The original cottages built back in the 1960’s needed to be updated and replaced, so after years of planning and fundraising, a new Children’s Village opened in August 2008. With a steady flow of new child residents, the cottages are always bustling with activity. KaBoom!, a nonprofit organization, and 150 volunteers built a playground for the kids. There is a plan to build “Polly’s Garden,” a quiet place for reflection, which will honor major contributors and children past and present. The garden will have vegetables, fruit and nut trees, pergolas and a “Bricks For Kids” walkway. A swimming pool, baseball field and other recreational facilities are still in the “dreaming” stages and will come as funding provides.
Quality education is top priority at the Children’s Village. As appropriate, the children attend SACS accredited Christian schools where they are given the best education Christian City can afford. Tutors are hired for special needs children. A recent donation from Coweta-Fayette EMC purchased new computers and software for homework needs. Ballet lessons, baseball uniforms, summer camps are all provided for with donations from the community. Proceeds from Graceland Thrift Store help with some costs, but it is not nearly enough to cover all the expenses.
Christian City has a new focus on fundraising through their Child Sponsorship Program, where you can become a child sponsor for as little as $30 a month. This is an easy way to contribute and is very simply done with a check, debit or credit card. This is quickly becoming the “bread and butter” of their fundraising efforts and is helping to bring in new donors who may not be able to give a “major” gift all at once. For many, giving what amounts to a dollar per day toward a child’s well being is not difficult and very rewarding, and the sponsorship program benefits from receiving consistent contributions.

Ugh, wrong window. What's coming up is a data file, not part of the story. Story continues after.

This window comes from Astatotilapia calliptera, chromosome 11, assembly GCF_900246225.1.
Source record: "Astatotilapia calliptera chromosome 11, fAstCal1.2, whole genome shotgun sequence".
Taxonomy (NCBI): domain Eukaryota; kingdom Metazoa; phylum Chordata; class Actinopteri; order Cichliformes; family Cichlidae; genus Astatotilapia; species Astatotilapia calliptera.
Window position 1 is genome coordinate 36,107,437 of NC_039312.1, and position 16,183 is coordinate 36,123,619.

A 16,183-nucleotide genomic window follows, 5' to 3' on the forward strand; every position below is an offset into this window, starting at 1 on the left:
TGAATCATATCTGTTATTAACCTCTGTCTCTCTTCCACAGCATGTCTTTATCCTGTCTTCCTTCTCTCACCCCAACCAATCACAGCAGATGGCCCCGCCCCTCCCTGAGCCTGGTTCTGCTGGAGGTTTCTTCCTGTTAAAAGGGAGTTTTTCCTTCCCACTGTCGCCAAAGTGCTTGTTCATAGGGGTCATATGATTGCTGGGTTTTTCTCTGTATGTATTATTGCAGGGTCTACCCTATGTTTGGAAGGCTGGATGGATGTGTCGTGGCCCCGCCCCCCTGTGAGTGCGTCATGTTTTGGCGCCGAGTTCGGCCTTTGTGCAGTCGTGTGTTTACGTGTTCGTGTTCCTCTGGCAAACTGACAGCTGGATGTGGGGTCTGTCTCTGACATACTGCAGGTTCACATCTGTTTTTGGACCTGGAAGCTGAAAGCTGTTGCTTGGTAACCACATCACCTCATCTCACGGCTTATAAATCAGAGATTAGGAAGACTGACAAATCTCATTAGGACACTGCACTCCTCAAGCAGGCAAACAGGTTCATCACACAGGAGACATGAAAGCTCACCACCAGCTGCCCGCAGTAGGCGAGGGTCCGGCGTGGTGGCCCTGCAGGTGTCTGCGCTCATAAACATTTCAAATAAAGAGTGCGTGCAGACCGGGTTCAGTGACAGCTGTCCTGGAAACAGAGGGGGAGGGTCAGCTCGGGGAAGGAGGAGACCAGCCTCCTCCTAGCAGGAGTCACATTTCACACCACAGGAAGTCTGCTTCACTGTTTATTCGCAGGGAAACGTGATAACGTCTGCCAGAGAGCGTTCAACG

According to Heidi Becker, Christian City’s Director of Marketing and Development, the greatest need is for operational support. “The ongoing expense of caring for numerous children is astronomical in today’s economy. Each month we get a little further behind as donations dwindle and our costs go up. Meeting our day-to-day expenses of gas, electricity, food, transportation and other basics is a struggle. Over the years, the Fayette County community has been very generous to the children who live in our cottages. Many have become child sponsors over the past year, which is a huge help!”
Heidi says, “Each child has their own story. Each comes from such unbelievably sad circumstances. They did not choose to be here. But God has chosen Christian City to care for them, and in the past, our Fayette County friends have been a tremendous help. Our prayer is that in these lean times, they will continue to help us so that we can continue to serve these kids in the best way possible.”
For more information on The Children’s Village at Christian City, access www.christiancity.org or call 770-703-2636.